Andy Murray began his reign as world number one with an impressive straight sets victory over Marin Cilic at the ATP World Tour Finals at The O2 Arena. In his first match as the official king of men's tennis the Wimbledon and Olympic champion claimed a 6-3 6-2 win over Cilic whose wait goes on for success at the season-ending tour finals in London.
In an opening set littered with errors it was Murray who was able to show the greater consistency with the Croatian Cilic unable to hurt the Scot sufficiently with his solid groundstrokes. The number seven seed recaptured his best at the start of the second, yet Murray was unmoved and he completed a 20th victory in a row which despite a one-sided nature of the score was far from routine.
Murray will face Kei Nishikori in his second match on Wednesday [16 November] after the Japan number crushing an out-of-sorts Stanislas Wawrinka in the opening match in the John McEnroe group. Victory will all but secure his place in the last four and keep him on course to hold off Novak Djokovic and secure the year-end world number one.
"Obviously it was a great atmosphere, pretty much a full house and I played one the best match here over the years," Murray, who is seeking his first title at the ATP Finals. "I'll try and keep it going until the end of the year. It was an incredible atmosphere today. I'll keep working hard to keep giving you moments out on the court
"When you start winning matches and in big moments I was a little bit more solid than Marin. He had chances at the start of the first set and the start of the second set but when I had my opportunities I took them and that is what winning matches does for you."
Though wins for Djokovic, Milos Raonic and Nishikori had kicked off the singles competition in Greenwich in the opening three sessions, the curtain would truly come up on the tournament upon the arrival of the new world number one. Murray was given an ovation fitting of his breakthrough achievement but knew he would likely have to break new ground to make the ranking stick beyond this week.
Opponent Cilic could also be forgiven for being distracted by events largely beyond his control also, ahead of next week's Davis Cup final where he will spearhead Croatia's attempts to beat Argentina. Though Murray had won his last 19 matches, his last loss came against the 28-year-old Cilic in the Cincinnati Masters final, while the presence of the Brit's former coach Jonas Bjorkman in his corner was a boost for the 2014 US Open champion.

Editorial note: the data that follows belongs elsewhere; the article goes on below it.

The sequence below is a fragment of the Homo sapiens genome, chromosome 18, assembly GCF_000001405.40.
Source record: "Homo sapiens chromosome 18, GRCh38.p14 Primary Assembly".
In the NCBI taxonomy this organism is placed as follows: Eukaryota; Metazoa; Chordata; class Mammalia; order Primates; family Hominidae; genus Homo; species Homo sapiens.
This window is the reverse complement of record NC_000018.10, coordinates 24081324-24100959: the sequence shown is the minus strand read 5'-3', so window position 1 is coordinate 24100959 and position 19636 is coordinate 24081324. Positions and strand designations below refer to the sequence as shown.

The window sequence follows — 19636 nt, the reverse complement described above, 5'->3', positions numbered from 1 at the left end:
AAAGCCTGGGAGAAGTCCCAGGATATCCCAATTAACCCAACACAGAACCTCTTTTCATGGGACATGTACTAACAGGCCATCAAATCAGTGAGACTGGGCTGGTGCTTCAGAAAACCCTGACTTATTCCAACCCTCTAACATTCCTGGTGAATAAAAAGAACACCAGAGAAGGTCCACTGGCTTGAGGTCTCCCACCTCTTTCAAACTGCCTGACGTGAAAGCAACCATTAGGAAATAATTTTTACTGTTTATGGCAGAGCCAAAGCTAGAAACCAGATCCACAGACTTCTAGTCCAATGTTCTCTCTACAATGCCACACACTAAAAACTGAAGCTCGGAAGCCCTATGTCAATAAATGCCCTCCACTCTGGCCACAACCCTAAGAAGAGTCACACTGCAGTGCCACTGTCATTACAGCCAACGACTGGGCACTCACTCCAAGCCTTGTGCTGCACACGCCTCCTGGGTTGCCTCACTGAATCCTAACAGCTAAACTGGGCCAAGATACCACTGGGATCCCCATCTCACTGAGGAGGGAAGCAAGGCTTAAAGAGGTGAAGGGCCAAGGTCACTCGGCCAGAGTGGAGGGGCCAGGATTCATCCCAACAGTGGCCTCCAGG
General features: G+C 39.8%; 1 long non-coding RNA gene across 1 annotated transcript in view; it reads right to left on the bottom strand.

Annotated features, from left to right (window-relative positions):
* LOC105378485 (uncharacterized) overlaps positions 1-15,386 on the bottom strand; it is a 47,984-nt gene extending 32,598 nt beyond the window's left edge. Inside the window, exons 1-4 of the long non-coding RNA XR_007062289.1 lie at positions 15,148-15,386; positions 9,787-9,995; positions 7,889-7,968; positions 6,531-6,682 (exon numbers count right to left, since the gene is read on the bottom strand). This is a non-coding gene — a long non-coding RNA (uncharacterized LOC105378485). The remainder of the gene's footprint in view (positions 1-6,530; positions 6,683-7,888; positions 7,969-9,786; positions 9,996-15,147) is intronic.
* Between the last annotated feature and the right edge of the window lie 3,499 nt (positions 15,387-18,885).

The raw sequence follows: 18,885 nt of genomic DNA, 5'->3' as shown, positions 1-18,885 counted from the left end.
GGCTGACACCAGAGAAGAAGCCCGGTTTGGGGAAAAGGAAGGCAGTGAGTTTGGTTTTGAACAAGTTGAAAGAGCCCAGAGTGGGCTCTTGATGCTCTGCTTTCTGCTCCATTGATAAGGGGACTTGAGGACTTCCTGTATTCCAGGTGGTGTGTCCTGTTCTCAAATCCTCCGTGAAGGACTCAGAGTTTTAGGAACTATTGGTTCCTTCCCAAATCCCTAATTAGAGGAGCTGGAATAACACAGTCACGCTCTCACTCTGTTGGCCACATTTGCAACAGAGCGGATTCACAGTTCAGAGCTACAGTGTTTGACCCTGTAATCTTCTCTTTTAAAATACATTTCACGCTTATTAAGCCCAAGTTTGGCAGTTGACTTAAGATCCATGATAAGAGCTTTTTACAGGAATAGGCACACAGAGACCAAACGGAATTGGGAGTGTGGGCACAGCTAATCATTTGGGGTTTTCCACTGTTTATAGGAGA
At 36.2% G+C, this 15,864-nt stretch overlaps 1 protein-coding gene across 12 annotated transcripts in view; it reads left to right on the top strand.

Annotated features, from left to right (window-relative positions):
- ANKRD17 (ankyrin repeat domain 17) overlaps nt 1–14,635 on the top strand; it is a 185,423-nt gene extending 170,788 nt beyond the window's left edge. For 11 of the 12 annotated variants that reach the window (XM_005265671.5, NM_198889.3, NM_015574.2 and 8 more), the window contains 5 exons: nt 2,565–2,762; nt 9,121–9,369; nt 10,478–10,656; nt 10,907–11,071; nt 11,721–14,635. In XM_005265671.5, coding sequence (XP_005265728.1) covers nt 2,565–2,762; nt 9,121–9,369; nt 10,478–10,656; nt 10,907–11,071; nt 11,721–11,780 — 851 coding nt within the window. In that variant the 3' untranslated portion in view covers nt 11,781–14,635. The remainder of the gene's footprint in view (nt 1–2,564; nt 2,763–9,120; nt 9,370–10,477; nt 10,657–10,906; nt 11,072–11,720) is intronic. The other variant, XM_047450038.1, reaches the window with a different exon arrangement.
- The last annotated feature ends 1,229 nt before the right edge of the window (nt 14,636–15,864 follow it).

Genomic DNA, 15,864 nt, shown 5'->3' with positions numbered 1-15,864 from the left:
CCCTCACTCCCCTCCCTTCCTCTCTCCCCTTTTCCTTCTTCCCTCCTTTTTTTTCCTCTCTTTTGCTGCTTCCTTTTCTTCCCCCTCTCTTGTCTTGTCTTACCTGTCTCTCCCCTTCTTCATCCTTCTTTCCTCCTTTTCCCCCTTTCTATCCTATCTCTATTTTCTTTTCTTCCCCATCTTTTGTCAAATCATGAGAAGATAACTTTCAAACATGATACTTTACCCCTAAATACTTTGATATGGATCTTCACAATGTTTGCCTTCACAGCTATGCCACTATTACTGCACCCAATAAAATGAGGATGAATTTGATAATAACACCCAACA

Initially at least, Cilic's power proved too good for Murray's usually impeccable defence but the world number seven was unable to convert two chances to break in the opening game. Murray took full advantage of the early reprieve and broke himself for a 2-0 lead as Cilic's backhand collapsed under scrutiny.
The break triggered a run of three in a row, to allow Murray to keep his lead yet ensured the opening exchanges were underlined by a series of scrappy points from two of the top eight players. The Dunblane player needed an ace in the fifth game to keep the lead, after another two double faults opened the door again for Cilic.
Though Murray was dictating, the contest remained attritional with errors flowing from both players' rackets. Cilic produced the first love service game but it paled into insignificance as the three-time major champion took the opening set with a chance-less hold of his own.
The blows being inflicted by both players continued to be seismic at the start of the second set, with the psychological warfare between the two providing the subtext for a bruising encounter. Cilic missed the chance to convert a period of dominance into a break, and Murray responded with two thumping forehand winners to break himself at 3-2.
Cilic was forced to go on the offensive but instead the approach led to his downfall as he went long on the forehand side, giving Murray a double-break and a win which sees him match Djokovic's success over Dominic Thiem in the fight to end the season atop of the ATP rankings.